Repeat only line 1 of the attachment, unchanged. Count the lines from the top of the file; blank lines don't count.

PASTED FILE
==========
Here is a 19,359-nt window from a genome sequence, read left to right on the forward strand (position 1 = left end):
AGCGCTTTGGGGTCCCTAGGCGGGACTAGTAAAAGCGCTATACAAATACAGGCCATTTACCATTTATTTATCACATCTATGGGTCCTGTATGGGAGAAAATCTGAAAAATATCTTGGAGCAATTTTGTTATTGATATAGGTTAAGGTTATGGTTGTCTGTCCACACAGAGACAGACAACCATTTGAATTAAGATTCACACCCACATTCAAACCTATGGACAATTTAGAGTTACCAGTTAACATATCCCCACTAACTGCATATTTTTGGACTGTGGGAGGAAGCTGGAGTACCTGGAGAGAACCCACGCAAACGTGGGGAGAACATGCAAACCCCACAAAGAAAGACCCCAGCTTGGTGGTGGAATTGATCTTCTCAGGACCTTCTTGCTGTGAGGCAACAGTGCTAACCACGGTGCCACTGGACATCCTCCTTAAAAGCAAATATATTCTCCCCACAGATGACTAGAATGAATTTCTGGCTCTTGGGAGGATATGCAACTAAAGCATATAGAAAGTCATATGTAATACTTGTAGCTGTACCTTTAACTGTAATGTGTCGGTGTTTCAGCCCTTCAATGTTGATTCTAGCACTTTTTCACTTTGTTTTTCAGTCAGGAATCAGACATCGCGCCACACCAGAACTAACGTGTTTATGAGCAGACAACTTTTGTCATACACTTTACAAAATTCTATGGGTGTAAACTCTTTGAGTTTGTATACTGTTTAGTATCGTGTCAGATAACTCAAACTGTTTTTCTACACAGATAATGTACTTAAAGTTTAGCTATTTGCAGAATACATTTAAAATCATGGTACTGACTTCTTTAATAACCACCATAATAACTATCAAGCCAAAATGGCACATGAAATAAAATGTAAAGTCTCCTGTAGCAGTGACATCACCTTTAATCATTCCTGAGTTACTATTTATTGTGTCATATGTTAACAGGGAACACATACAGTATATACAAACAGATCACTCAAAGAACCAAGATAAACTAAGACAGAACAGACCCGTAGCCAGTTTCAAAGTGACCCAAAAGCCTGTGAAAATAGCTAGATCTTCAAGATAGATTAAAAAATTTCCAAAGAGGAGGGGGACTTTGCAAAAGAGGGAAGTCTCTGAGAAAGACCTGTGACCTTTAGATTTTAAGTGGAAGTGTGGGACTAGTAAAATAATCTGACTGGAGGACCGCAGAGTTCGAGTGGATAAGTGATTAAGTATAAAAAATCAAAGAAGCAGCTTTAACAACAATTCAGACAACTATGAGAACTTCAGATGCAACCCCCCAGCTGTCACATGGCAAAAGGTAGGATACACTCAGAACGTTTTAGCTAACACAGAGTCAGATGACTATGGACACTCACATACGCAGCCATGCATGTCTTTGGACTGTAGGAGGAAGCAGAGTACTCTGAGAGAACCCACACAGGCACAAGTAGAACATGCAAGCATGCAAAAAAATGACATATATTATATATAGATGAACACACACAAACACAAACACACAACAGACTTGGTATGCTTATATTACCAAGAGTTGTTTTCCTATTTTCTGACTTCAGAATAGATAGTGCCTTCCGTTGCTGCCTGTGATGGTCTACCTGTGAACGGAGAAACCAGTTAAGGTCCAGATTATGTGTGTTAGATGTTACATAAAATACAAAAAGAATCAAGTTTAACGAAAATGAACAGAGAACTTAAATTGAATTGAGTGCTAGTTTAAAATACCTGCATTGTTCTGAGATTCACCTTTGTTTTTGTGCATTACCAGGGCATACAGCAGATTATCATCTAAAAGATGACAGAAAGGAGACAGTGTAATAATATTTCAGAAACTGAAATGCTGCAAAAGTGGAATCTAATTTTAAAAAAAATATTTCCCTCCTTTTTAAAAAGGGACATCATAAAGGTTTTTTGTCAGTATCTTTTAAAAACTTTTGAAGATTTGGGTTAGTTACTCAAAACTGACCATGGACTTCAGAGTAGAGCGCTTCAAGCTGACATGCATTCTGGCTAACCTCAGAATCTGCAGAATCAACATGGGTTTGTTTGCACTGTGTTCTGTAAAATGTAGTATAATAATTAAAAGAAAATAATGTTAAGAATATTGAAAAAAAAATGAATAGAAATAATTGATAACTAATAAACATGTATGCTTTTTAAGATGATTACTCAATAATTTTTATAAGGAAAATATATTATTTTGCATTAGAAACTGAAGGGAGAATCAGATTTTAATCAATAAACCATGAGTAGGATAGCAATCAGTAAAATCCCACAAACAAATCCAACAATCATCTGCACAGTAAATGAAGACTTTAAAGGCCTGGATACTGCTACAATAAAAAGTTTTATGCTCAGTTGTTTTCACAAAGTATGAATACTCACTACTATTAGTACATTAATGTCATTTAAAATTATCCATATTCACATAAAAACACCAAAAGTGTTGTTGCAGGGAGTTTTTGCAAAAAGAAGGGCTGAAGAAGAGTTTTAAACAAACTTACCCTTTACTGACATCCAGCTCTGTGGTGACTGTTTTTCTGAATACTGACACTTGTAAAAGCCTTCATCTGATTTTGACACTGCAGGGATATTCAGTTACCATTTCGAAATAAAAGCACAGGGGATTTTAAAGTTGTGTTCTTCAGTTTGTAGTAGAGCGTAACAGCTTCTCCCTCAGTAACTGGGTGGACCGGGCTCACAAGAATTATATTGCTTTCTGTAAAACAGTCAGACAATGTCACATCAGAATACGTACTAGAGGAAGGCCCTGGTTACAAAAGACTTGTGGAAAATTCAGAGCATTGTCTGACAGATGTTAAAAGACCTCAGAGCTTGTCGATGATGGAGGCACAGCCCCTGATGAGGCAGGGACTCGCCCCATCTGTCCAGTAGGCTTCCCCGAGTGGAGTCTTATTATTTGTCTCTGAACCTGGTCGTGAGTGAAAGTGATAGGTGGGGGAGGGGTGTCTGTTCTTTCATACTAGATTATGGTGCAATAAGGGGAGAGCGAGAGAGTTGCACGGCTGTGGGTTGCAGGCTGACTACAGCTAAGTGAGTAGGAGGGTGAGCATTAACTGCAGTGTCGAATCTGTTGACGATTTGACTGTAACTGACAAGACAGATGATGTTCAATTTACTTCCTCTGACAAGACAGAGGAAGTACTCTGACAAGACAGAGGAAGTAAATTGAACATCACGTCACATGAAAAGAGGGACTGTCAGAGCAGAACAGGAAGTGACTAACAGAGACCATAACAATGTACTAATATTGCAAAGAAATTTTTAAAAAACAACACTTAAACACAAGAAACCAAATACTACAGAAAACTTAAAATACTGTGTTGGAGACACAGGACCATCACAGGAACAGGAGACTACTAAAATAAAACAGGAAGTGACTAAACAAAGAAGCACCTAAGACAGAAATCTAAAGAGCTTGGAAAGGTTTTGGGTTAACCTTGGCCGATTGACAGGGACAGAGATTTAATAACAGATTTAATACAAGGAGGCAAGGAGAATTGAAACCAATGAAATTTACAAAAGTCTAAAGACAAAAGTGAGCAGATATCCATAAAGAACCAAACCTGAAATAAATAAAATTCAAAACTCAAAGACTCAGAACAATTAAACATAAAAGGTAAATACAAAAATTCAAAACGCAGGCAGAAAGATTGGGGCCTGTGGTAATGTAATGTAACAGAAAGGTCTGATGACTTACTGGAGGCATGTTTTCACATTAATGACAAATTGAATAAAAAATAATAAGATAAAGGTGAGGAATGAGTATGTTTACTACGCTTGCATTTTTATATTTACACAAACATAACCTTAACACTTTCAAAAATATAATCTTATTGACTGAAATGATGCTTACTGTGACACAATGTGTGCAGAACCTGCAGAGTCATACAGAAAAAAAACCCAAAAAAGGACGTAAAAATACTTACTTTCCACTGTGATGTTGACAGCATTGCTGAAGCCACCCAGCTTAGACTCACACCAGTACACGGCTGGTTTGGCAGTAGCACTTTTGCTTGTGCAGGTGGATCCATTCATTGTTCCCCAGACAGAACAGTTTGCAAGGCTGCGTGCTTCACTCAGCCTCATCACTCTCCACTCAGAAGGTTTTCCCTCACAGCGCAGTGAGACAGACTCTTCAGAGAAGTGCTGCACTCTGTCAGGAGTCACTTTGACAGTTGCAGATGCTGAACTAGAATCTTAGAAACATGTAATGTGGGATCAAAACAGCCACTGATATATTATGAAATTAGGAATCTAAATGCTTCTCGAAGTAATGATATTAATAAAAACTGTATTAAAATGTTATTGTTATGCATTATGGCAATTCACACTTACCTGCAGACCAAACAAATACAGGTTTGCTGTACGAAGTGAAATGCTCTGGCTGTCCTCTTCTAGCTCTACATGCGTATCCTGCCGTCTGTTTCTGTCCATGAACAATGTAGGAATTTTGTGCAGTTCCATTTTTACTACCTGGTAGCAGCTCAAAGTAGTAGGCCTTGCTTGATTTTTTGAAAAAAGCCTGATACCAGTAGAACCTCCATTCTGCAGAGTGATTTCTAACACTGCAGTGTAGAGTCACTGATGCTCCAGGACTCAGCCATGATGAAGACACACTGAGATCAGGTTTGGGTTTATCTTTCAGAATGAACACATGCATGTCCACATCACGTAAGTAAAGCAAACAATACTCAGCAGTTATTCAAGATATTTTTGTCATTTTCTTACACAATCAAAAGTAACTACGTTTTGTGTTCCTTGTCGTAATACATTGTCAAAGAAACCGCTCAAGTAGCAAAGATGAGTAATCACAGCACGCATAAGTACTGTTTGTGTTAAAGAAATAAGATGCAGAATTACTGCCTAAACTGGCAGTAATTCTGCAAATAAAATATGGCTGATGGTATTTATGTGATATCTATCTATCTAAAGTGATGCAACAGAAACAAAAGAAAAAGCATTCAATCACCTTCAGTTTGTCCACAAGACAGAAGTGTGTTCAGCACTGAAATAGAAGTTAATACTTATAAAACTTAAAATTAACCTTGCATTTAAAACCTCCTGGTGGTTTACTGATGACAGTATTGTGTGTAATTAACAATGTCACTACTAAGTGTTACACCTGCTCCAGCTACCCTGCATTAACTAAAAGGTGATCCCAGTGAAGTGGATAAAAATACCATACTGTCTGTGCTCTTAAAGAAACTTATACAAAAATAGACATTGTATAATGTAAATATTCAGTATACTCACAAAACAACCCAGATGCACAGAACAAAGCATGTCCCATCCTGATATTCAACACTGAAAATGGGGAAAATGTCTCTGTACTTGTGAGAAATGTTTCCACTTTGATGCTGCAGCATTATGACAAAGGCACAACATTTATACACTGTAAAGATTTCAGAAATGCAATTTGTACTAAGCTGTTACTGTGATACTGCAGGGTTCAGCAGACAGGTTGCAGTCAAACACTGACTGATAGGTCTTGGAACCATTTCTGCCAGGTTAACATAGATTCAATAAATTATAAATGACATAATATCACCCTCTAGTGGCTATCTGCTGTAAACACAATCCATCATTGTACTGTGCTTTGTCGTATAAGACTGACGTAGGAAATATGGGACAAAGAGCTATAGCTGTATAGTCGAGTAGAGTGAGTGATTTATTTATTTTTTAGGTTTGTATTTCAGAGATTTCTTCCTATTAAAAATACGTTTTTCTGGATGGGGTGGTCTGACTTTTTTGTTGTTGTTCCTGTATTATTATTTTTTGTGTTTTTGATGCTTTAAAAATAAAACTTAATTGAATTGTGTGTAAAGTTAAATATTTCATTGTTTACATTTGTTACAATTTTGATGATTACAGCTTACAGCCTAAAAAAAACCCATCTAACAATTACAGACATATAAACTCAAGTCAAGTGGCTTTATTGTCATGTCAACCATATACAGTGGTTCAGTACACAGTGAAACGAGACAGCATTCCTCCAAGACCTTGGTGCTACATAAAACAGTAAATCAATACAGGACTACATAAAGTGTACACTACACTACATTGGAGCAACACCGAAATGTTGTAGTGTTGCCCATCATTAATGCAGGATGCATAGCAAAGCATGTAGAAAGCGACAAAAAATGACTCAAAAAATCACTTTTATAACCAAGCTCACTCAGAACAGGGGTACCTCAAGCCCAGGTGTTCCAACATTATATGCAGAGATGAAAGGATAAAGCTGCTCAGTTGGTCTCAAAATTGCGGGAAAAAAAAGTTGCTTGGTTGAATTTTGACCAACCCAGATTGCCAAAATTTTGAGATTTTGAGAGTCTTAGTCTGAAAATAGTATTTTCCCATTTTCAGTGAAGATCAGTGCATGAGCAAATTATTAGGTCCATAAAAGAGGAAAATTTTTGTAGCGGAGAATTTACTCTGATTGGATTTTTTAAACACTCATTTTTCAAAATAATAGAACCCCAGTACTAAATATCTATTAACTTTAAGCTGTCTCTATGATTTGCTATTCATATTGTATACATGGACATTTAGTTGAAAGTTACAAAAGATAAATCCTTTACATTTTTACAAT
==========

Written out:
Here is a 19,359-nt window from a genome sequence, read left to right on the forward strand (position 1 = left end):